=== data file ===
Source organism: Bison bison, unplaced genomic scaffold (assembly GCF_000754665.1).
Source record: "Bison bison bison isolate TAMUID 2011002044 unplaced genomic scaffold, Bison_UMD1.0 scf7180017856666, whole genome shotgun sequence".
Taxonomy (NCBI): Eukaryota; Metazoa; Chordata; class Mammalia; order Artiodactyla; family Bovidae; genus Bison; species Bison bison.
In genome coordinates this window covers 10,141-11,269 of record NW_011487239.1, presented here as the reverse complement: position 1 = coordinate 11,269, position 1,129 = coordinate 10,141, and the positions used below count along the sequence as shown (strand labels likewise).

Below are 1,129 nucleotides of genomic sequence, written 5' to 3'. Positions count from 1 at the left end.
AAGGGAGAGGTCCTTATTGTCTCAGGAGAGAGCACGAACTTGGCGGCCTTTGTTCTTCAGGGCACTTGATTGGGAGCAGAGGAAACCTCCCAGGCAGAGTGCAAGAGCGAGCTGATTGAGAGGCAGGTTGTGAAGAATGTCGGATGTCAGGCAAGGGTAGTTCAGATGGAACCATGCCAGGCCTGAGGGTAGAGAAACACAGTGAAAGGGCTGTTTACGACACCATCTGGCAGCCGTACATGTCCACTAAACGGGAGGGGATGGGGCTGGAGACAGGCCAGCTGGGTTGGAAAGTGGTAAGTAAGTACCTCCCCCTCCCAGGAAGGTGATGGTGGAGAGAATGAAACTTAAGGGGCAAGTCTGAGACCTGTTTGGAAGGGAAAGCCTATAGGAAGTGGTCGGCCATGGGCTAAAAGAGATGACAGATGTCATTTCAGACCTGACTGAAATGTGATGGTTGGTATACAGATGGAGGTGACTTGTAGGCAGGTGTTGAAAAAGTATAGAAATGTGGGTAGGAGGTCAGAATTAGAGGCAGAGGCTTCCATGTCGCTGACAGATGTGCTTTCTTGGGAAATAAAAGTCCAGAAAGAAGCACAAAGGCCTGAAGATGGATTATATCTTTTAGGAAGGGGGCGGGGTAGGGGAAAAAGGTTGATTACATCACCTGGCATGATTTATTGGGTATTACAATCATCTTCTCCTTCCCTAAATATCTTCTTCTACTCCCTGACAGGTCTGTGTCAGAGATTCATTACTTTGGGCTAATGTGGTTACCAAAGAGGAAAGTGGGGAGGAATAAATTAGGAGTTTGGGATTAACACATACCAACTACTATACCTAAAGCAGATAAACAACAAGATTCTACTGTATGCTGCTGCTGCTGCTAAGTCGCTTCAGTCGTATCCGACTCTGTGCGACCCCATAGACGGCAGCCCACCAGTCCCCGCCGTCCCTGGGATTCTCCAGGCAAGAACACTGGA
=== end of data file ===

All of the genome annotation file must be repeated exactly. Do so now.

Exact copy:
Source organism: Bison bison, unplaced genomic scaffold (assembly GCF_000754665.1).
Source record: "Bison bison bison isolate TAMUID 2011002044 unplaced genomic scaffold, Bison_UMD1.0 scf7180017856666, whole genome shotgun sequence".
Taxonomy (NCBI): Eukaryota; Metazoa; Chordata; class Mammalia; order Artiodactyla; family Bovidae; genus Bison; species Bison bison.
In genome coordinates this window covers 10,141-11,269 of record NW_011487239.1, presented here as the reverse complement: position 1 = coordinate 11,269, position 1,129 = coordinate 10,141, and the positions used below count along the sequence as shown (strand labels likewise).

Below are 1,129 nucleotides of genomic sequence, written 5' to 3'. Positions count from 1 at the left end.
AAGGGAGAGGTCCTTATTGTCTCAGGAGAGAGCACGAACTTGGCGGCCTTTGTTCTTCAGGGCACTTGATTGGGAGCAGAGGAAACCTCCCAGGCAGAGTGCAAGAGCGAGCTGATTGAGAGGCAGGTTGTGAAGAATGTCGGATGTCAGGCAAGGGTAGTTCAGATGGAACCATGCCAGGCCTGAGGGTAGAGAAACACAGTGAAAGGGCTGTTTACGACACCATCTGGCAGCCGTACATGTCCACTAAACGGGAGGGGATGGGGCTGGAGACAGGCCAGCTGGGTTGGAAAGTGGTAAGTAAGTACCTCCCCCTCCCAGGAAGGTGATGGTGGAGAGAATGAAACTTAAGGGGCAAGTCTGAGACCTGTTTGGAAGGGAAAGCCTATAGGAAGTGGTCGGCCATGGGCTAAAAGAGATGACAGATGTCATTTCAGACCTGACTGAAATGTGATGGTTGGTATACAGATGGAGGTGACTTGTAGGCAGGTGTTGAAAAAGTATAGAAATGTGGGTAGGAGGTCAGAATTAGAGGCAGAGGCTTCCATGTCGCTGACAGATGTGCTTTCTTGGGAAATAAAAGTCCAGAAAGAAGCACAAAGGCCTGAAGATGGATTATATCTTTTAGGAAGGGGGCGGGGTAGGGGAAAAAGGTTGATTACATCACCTGGCATGATTTATTGGGTATTACAATCATCTTCTCCTTCCCTAAATATCTTCTTCTACTCCCTGACAGGTCTGTGTCAGAGATTCATTACTTTGGGCTAATGTGGTTACCAAAGAGGAAAGTGGGGAGGAATAAATTAGGAGTTTGGGATTAACACATACCAACTACTATACCTAAAGCAGATAAACAACAAGATTCTACTGTATGCTGCTGCTGCTGCTAAGTCGCTTCAGTCGTATCCGACTCTGTGCGACCCCATAGACGGCAGCCCACCAGTCCCCGCCGTCCCTGGGATTCTCCAGGCAAGAACACTGGA